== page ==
Preventing cervical cancer in Senegal through Peace Corps and Rotary

By Rotary Service 

Until the 1950s, cervical cancer killed more women in the U.S. than any other type of cancer. Widespread screening, early detection, timely access to treatment, and interventions have drastically decreased the number of cervical cancer-related deaths in the United States, but the disease remains prevalent in the West African country of Senegal. Every year, more than 1,400 Senegalese women are diagnosed with cervical cancer, and hundreds of them die from it.

To Rotarian Dr. Andrew Dykens, a professor of family medicine at the University of Illinois at Chicago (UIC), the situation is especially saddening given how easily this form of cancer can be detected and treated.

In 2010, Andrew Dykens launched Peace Care, a nonprofit that helps communities and organizations work together to bring resources where they are needed. “It dawned on me that the Peace Corps should be working more closely with, for example, academic centers, because these centers have technical expertise but don’t have a footprint in local settings,” he says. “Meanwhile, the Peace Corps has people who are extraordinarily knowledgeable about the local context.” A former Peace Corps volunteer himself, Andrew decided to combine his professional career, his involvement with Rotary, and his experiences with Peace Corps to help address a dire need in Senegal.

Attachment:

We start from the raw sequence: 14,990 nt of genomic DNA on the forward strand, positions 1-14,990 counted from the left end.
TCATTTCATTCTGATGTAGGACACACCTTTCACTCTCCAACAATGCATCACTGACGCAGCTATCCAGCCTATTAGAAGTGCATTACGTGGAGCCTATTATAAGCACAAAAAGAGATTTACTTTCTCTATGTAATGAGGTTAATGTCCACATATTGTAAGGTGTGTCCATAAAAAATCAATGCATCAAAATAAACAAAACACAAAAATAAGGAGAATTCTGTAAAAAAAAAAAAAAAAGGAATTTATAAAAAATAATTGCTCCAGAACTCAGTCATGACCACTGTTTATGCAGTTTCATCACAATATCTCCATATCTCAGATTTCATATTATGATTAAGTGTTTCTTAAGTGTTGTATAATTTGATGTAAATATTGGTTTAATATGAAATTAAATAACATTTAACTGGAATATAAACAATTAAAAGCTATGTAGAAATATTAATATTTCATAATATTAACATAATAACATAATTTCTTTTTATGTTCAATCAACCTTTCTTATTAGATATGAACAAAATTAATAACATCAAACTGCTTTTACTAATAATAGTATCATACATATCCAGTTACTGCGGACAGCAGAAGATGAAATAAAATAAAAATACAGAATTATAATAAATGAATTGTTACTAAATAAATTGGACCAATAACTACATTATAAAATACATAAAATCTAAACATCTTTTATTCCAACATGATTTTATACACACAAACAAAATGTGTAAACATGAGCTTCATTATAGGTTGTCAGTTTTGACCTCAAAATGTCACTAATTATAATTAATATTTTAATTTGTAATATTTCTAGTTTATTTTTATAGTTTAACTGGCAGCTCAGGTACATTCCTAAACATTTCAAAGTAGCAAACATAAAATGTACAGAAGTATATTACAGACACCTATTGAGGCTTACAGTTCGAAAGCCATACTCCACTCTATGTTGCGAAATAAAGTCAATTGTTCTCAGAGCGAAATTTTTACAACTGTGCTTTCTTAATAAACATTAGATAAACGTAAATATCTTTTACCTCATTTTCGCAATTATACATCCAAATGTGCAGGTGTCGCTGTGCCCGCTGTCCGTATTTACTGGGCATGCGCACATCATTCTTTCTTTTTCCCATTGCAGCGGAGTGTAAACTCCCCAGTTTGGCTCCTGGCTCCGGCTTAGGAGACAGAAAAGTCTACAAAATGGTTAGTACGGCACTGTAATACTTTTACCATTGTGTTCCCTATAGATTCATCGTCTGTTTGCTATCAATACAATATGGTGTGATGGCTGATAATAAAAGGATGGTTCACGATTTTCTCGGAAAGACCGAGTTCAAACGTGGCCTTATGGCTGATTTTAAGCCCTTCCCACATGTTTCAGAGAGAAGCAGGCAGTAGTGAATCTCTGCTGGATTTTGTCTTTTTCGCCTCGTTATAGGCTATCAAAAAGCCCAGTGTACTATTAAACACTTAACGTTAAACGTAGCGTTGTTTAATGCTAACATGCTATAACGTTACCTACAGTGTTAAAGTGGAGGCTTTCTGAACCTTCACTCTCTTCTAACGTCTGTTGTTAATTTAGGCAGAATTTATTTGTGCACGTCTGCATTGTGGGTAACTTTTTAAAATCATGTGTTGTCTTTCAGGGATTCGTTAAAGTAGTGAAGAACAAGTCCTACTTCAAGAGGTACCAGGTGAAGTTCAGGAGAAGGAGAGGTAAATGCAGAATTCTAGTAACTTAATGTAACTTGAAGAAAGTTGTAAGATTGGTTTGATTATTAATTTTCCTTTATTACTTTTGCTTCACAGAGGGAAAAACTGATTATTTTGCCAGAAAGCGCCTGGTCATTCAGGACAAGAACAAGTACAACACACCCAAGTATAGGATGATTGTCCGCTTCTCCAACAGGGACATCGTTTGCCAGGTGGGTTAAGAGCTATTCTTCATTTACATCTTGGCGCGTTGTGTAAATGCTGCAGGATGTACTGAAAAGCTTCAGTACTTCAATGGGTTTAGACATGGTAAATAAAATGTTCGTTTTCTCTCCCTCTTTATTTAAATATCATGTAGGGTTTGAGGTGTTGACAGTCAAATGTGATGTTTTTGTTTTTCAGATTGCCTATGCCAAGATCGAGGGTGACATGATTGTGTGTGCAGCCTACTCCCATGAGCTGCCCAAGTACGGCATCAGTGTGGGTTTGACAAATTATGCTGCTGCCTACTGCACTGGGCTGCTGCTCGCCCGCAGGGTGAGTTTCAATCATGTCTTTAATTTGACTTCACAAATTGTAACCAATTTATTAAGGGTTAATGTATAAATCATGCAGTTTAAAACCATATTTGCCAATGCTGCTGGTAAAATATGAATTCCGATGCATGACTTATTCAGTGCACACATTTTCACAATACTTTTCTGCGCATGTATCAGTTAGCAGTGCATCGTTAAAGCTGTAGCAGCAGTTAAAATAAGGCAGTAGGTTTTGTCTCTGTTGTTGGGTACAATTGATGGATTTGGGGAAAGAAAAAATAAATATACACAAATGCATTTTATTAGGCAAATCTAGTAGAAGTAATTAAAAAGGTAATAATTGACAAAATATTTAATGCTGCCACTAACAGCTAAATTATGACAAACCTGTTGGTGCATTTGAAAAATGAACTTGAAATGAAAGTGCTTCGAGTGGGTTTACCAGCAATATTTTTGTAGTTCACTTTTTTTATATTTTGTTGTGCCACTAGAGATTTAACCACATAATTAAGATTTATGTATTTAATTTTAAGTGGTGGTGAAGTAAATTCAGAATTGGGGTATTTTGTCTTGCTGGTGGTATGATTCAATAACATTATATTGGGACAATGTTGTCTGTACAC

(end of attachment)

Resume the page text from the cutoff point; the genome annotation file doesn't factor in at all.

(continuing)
With the help of Peace Corps in Senegal, Rotarians in the U.S. and in Senegal, and UIC, Andrew is taking action against cervical cancer. Read this complete story.

This story was originally featured in The Rotarian magazine by Anne Ford.

 

 

 

 

 

 

 

 

 

Andrew is one of the founding members of the World Health Run, a worldwide running event to improve health equity in the U.S. and globally on World Health Day. The run aims to raise funds that would benefit health equity-focused projects and advocacy efforts, improve access to health services and strengthen sustainable health systems globally; and educate and engage individuals and communities about health equity. The inaugural run took place earlier this month in Chicago, IL, USA. Learn more about getting involved and participating in this annual event.

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